AstraZeneca says no confirmed diagnosis yet for vaccine trial incident

AstraZeneca says no confirmed diagnosis yet for vaccine trial incident
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AstraZeneca on Wednesday said an independent committee is investigating the safety of its coronavirus vaccine trial but denied there was definitive evidence that a patient contracted a case of spinal inflammation.

The company's CEO, Pascal Soriot, reportedly told investors during a private call on Wednesday that a volunteer experienced neurological symptoms consistent with transverse myelitis, a rare but serious spinal inflammatory disorder.

A spokesperson for AstraZeneca said Soriot did not have a definitive diagnosis of the patient.

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"Reports claiming to be based on comments made earlier today by our CEO stating that we have confirmed that a participant in our clinical trial suffered from transverse myelitis are incorrect. He stated that there is no final diagnosis and that there will not be one until more tests are carried out. Those tests will be delivered to an independent safety committee that will review the event and establish a final diagnosis," the spokesperson said in a statement to The Hill. 

According to Stat, which first reported on the call, Soriot told investors the patient's diagnosis had not been confirmed but that she is improving and was expected to be released from the hospital as early as Wednesday.

The company also confirmed publicly for the first time that the trial was previously halted in July for another safety review.  

In that instance, a patient experiencing neurological symptoms was confirmed to have an undiagnosed case of multiple sclerosis that was unrelated to the vaccine treatment. 

AstraZeneca announced late Tuesday that it was pausing its clinical trial of a COVID-19 vaccine because of a “potentially unexplained illness.”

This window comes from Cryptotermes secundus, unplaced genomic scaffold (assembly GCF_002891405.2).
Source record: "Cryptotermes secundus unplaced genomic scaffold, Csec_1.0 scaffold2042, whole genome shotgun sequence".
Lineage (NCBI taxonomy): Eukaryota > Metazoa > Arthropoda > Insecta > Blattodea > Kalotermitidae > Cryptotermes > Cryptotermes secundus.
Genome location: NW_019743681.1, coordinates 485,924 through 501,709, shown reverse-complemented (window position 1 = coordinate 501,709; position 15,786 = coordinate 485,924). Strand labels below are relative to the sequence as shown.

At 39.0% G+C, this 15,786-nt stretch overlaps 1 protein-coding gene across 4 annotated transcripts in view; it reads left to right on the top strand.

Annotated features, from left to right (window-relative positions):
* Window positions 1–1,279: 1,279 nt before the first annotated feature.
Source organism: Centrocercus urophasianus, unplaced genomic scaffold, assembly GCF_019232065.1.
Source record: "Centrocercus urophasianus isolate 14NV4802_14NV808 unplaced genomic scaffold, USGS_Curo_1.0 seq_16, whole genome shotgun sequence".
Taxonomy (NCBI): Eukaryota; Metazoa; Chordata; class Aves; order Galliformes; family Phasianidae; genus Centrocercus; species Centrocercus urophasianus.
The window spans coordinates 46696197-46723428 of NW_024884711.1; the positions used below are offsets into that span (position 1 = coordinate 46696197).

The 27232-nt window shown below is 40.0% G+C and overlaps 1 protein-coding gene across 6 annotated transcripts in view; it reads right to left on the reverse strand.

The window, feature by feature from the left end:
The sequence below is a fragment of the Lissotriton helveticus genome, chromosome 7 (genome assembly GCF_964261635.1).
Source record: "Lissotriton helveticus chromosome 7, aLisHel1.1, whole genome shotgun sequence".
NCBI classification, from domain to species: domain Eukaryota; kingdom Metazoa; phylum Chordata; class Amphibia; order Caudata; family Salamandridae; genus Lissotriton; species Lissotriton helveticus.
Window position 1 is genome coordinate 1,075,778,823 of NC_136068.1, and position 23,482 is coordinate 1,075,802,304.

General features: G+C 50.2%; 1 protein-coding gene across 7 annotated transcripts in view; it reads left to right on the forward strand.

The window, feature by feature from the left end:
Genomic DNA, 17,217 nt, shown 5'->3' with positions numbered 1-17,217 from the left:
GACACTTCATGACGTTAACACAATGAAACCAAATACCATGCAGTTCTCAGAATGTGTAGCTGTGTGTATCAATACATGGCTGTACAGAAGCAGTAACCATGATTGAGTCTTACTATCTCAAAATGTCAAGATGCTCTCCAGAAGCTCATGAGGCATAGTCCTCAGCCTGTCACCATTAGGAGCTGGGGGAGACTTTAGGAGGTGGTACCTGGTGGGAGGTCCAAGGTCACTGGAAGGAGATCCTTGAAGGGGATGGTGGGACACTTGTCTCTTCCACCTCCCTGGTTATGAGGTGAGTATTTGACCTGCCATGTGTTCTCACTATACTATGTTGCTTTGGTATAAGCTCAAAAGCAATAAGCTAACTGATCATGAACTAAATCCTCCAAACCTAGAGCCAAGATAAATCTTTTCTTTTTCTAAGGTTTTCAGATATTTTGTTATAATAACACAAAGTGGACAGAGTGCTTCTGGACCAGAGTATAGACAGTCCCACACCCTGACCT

The company on Wednesday said an independent committee will review the safety data, but it was not yet clear how long the pause will last.

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The decision to pause the trial was met with applause from the public health community. 

Francis Collins, the director of the National Institutes of Health, told a Senate panel the decision was "not at all unprecedented" and shows the scientific process is being followed rigorously.

The decision "is a concrete example of how even a single case of an unexpected illness is sufficient to require a clinical hold for the trial in multiple counties," Collins told members of the Senate Health, Education, Labor and Pensions Committee.

"This ought to be reassuring," Collins added. "When we say we are going to focus first on safety and make no compromises, here is Exhibit A of how that is happening in practice."

AstraZeneca is one of three companies that have phase three coronavirus vaccine trials ongoing in the United States. Two other trials are being conducted for potential vaccines from Pfizer and Moderna.

Collins said he was not concerned that the pause might mean a delay in a possible vaccine, as the U.S. is investing in multiple candidates.

"The reason we’re investing not in one but in six different vaccines is because of the expectation that they won’t all work," Collins said.